Shot officer’s wife blames mayor, APD chief

APD Officer James Eichel, left, listens as Tryna Verbeck , wife of injured APD Officer Mario Verbeck, calls out Mayor Tim Keller and APD leaders for the response to the shooting. Both Eichel and Verbeck, along with two other officers, were injured last month during a shootout with a robbery suspect. (Adolphe Pierre-Louis/Albuquerque Journal)

Copyright © 2021 Albuquerque Journal

The wife of an Albuquerque police officer who was shot during a gun battle last month blasted Mayor Tim Keller and Police Chief Harold Medina on Monday, saying the two were “equally accountable” for her husband’s shooting.

Tryna Verbeck said the Albuquerque Police Department has “fallen apart” under Keller and Medina, pointing to low staffing numbers during a news event organized by the Fraternal Order of Police.

Verbeck’s husband, Mario, was one of four officers injured Aug. 19 after a shootout with a robbery suspect near a coffee shop in Northeast Albuquerque.

Mario Verbeck, who was critically injured after being shot in the neck, was released from the University of New Mexico Hospital on Thursday. Officer James Eichel, who attended Monday’s event, was shot in the arm. APD Sgt. Sean Kenny was hit in his bulletproof vest and officer Harry Gunderson was hit by shrapnel.

Tryna Verbeck said staffing is a “joke” at APD, and criticized the number of officers doing “non-police work” as opposed to responding to calls.

“When my husband was on duty at the time of the shooting, there were only five officers on patrol in my husband’s squad in the Foothills area,” Tryna Verbeck said, adding that four of those five were injured in the shooting.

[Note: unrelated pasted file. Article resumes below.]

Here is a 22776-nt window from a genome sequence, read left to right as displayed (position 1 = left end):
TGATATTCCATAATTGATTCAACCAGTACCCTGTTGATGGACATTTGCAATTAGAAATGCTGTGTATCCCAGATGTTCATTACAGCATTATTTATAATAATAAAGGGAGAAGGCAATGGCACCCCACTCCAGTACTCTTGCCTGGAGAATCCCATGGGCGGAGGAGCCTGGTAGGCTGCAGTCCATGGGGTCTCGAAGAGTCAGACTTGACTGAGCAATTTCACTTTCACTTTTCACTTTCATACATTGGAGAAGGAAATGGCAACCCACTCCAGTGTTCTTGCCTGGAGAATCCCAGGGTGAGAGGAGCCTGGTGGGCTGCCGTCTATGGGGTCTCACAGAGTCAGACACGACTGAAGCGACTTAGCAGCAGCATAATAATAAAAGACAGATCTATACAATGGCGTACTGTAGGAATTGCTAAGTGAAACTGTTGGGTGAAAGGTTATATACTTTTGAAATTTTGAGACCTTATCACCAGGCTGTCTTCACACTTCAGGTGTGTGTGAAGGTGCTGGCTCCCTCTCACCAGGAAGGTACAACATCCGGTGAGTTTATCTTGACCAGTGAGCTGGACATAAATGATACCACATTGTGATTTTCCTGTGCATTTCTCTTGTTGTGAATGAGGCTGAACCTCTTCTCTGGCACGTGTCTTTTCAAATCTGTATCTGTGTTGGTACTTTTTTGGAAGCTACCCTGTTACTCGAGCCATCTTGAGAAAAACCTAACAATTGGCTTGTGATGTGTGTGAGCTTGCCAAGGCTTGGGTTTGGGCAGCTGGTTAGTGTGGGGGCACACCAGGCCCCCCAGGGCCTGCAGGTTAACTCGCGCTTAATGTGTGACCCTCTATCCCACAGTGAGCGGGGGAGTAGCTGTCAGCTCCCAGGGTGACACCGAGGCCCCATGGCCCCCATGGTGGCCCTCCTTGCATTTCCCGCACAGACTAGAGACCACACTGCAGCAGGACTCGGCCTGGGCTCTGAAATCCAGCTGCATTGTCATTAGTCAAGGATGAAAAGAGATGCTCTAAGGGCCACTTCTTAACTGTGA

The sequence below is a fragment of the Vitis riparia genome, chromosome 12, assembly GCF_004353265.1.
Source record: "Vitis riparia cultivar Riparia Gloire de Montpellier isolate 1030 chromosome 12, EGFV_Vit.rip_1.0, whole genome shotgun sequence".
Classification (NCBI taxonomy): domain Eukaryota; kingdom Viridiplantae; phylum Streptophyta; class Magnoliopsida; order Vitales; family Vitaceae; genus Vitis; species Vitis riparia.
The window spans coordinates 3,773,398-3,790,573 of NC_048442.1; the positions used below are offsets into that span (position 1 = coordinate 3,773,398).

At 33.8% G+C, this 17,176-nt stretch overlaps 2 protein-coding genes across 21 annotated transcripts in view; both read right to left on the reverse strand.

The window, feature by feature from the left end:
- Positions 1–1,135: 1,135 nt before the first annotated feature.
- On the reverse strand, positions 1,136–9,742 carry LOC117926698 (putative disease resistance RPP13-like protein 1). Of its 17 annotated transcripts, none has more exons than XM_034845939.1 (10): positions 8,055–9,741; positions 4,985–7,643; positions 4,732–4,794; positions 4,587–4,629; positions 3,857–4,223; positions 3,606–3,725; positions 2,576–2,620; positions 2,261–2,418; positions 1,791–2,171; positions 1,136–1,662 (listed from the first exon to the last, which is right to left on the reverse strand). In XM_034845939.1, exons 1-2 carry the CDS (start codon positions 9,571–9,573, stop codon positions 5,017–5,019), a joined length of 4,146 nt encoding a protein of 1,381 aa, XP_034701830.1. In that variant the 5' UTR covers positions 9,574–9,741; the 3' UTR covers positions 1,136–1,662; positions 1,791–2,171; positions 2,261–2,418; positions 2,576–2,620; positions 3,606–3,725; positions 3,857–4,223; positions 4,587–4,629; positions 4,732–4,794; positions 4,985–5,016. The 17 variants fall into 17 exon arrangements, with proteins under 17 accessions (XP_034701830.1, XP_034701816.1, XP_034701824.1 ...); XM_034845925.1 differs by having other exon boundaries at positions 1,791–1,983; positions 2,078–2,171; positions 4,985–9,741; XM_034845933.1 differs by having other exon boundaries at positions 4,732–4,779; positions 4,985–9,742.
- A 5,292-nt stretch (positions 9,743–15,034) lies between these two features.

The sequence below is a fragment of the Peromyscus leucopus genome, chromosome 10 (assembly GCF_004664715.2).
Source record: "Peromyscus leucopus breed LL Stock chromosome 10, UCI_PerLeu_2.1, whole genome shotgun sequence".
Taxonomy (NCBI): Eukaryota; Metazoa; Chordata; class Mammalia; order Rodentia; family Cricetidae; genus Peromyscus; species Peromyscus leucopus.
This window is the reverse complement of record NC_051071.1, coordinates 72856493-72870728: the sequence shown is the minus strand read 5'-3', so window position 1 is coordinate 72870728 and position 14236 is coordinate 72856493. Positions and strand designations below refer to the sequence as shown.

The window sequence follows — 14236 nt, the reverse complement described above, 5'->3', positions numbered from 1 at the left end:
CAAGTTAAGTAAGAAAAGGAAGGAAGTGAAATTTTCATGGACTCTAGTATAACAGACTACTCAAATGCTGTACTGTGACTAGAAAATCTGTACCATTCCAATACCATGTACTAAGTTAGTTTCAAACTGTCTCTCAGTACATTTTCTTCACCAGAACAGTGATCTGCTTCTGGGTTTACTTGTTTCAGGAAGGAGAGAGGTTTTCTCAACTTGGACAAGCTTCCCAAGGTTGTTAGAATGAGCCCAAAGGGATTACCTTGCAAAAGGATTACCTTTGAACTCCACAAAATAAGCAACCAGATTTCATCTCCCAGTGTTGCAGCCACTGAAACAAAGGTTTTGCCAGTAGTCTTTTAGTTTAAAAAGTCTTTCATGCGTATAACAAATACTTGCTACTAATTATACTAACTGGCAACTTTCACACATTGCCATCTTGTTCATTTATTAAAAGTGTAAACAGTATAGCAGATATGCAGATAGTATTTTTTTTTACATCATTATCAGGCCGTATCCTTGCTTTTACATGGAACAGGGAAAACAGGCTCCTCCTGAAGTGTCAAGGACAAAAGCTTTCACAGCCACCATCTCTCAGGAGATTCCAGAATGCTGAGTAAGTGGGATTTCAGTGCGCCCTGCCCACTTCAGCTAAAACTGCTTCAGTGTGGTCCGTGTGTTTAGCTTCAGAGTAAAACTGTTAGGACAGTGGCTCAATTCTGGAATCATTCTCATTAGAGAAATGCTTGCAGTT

Medina agreed in a news release following Verbeck’s news conference that staffing is an issue.

“There is no doubt that morale among officers was impacted by several issues and events over the past year-and-a-half – from the anti-police protests in 2020, to the challenges of the pandemic and the struggles resulting from mandates by the (Department of Justice) settlement,” Medina said in the release. “As a result, we have lost officers to retirement or decisions to leave the profession.”

Medina acknowledged that officers do not feel supported.

“At the same time, we can’t simply move every officer to patrol the streets, as some have suggested,” he said in the release. “I don’t have the authority to defy a court order. But we have to be honest about the reality we face.”

Tryna Verbeck, who spoke for less than 10 minutes and left without taking questions, also criticized a “revolving door” in New Mexico’s criminal justice system.

“We are letting out repeat offenders only to offend over and over,” she said.

Los Angeles resident James Ramirez, the suspect in the shooting, was on parole until February in connection with a burglary case from California. According to APD spokesman Gilbert Gallegos, Ramirez had not been arrested in New Mexico since arriving in the state before the shooting.

In a written release, Keller, who is running for reelection, also acknowledged pressures on the department, and pointed to the city’s new Metro Crime Initiative, a series of meetings with law enforcement and community partners, as a way to address problems in the criminal justice system. He also said the city has raised concerns to the DOJ, the court monitors and the federal delegation, “because we can’t continue to improve if officers do not feel supported.” Keller added that his administration has increased funding to APD every year.

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